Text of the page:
Dealing with Aging

Everyone ages, but you don’t have to do it alone!

 

To help you navigate multiple life transitions associated with growing older,

we offer counseling for issues associated with aging such as:

 

Grief and Loss

Adjusting to Retirement

Health Issues

Changes in Living Arrangements and Other Lifestyle Issues

 

We believe that the aging process can actually be pretty fantastic.

With a little creativity, you can come to view the aging process with a sense of humor, enhanced self-awareness, and a deepened connection between yourself and your loved ones.

 

Mental health is as important as physical health.

Good mental health contributes greatly to an overall feeling of well-being. Untreated mental health disorders in older adults can lead to diminished functioning, substance abuse, poor quality of life, and increased mortality. Research shows mental illness can slow healing from physical illnesses.

 

Healthy older adults can continue to thrive, grow, and enjoy life!

Reading, walking, and socializing are just a few of the activities that many individuals enjoy at any age. Exercising your mind and body, and maintaining social connections are good for your mental health, too.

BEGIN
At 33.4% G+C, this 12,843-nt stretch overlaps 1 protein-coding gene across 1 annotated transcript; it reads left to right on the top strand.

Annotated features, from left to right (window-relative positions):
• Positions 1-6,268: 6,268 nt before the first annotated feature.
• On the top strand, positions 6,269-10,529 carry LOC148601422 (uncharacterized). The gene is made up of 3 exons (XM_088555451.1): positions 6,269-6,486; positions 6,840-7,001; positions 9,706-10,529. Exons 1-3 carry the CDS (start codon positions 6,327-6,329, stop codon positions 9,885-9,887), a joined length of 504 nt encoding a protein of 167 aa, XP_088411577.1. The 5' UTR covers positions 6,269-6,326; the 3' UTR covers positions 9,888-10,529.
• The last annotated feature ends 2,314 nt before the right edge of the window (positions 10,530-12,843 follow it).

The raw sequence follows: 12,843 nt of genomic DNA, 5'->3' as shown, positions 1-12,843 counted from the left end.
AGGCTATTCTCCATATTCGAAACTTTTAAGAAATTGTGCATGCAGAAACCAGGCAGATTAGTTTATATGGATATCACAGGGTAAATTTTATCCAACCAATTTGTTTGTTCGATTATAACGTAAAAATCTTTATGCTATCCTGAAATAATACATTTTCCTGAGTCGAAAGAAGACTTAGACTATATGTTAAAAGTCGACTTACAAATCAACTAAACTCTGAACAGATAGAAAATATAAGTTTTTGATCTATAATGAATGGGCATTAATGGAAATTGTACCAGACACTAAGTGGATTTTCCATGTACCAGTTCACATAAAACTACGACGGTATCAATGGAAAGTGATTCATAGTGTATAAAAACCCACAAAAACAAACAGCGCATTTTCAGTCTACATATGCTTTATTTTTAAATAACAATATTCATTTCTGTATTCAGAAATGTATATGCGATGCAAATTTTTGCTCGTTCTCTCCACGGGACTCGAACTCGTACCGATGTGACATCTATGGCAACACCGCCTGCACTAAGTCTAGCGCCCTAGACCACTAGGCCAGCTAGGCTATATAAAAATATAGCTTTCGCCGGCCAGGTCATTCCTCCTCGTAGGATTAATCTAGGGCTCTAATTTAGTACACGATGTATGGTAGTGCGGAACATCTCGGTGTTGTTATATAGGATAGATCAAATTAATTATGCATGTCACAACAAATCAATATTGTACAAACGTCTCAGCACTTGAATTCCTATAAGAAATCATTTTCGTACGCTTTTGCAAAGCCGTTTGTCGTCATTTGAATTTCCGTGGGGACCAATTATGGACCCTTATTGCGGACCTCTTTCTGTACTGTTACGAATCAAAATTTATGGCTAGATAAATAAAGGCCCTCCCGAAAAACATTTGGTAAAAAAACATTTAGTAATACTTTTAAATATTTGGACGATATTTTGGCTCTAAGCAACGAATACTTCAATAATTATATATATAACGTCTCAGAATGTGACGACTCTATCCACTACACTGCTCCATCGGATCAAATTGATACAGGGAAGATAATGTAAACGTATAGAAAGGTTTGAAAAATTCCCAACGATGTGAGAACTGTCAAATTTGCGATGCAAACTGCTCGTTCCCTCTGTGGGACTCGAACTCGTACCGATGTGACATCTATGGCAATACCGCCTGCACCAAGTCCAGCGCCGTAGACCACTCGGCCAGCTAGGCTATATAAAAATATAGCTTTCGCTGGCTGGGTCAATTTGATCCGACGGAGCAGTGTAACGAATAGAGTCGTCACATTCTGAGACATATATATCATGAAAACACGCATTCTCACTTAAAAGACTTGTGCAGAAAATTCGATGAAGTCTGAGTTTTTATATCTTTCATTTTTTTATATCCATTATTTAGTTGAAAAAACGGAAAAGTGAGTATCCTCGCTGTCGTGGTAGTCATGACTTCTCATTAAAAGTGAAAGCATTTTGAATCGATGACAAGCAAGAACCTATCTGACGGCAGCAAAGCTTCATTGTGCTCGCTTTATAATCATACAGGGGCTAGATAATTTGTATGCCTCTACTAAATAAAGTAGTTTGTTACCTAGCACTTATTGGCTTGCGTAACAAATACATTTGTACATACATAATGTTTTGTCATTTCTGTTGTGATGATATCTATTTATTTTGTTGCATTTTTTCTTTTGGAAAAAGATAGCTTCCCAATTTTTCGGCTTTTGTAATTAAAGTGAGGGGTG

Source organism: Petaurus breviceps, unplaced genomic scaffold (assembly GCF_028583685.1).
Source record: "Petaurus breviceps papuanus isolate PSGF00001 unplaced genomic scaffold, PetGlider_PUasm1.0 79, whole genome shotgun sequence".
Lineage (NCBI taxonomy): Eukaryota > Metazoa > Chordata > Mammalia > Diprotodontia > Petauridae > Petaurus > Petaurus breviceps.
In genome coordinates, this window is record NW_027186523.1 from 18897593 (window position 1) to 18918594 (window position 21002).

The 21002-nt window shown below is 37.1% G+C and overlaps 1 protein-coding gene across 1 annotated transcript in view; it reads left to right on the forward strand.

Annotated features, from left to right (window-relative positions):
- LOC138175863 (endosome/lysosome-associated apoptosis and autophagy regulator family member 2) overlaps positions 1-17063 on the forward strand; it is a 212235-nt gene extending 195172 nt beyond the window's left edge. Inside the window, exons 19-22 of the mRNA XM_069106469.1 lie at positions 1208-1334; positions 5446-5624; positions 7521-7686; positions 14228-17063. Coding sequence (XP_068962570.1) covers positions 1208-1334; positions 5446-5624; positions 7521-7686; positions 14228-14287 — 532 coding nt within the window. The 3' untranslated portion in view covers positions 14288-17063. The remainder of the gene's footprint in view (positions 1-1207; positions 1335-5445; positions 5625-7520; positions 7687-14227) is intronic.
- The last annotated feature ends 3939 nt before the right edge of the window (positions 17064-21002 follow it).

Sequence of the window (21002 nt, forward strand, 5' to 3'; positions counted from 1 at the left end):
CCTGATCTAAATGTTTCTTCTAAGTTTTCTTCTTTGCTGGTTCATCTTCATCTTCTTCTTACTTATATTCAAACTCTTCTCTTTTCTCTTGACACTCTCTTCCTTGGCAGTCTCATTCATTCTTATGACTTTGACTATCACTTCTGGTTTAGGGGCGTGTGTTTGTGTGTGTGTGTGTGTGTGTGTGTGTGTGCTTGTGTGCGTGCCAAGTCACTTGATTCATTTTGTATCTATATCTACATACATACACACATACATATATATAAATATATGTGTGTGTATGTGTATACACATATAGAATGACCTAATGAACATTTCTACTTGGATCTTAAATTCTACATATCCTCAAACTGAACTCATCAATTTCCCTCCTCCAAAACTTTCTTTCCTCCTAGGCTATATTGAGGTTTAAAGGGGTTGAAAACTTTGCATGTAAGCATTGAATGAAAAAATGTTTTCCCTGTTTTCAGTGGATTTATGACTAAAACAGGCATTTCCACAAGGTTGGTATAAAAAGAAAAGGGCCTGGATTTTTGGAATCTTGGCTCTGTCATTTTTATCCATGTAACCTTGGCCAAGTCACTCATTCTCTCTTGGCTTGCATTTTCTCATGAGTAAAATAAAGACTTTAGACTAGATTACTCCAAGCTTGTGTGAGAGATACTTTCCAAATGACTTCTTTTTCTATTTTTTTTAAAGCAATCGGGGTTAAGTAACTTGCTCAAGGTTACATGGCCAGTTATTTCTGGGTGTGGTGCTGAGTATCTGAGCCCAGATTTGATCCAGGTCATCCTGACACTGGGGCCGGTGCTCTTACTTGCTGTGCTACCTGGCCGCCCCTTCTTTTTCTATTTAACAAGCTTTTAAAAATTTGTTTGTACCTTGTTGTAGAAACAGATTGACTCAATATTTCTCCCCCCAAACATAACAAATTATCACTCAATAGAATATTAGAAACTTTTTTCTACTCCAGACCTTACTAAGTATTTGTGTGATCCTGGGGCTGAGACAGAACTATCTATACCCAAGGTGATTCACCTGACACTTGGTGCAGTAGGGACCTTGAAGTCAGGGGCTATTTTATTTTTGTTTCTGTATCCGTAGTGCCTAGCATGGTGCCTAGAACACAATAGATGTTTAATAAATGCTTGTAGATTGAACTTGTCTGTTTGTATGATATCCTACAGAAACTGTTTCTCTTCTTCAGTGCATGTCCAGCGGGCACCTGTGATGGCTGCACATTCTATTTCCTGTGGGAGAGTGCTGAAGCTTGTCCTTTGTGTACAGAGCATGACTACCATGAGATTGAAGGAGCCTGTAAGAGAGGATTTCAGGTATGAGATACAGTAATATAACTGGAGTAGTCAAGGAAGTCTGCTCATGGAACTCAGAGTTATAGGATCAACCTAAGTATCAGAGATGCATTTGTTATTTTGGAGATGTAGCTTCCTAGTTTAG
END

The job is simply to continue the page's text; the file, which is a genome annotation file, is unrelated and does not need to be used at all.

Mental health problems are a risk for older adults, regardless of history.

While some adults go through life managing a chronic mental illness, mental health problems can also appear late in life. Sometimes mental health deteriorates in response to a stroke, Parkinson’s disease, cancer, arthritis, or diabetes, and even some medications. Older adults without a history of substance abuse may abuse medications, alcohol, or drugs.

 

Suicide is a risk among older adults.

Older adults have the highest suicide rate in the country.

·         Those aged 85 and over have the highest suicide rate; those aged 75 to 84 have the second highest.

·         Older adults suicide attempts are more lethal. For those 65 and older, there is one suicide for every four attempts compared to one suicide for every 20 attempts for all other age groups.

 

These symptoms call for consultation with a health care professional:

·         Sadness that has lasted longer than two weeks.

·         Consistent worries about issues such as money, family and health.

·         Consistent trouble sleeping or concentrating

·         Frequent trouble remembering things or feeling confused in familiar places

·         Have more than one alcoholic drink a day or take more medication than prescribed.

 

Older adults can be helped with the same success as younger people.

Eighty percent of older adults recovered from depression after receiving treatment that included both psychotherapy and anti-depressant medication.



info@newpathgroup.net
(409) 200-2220

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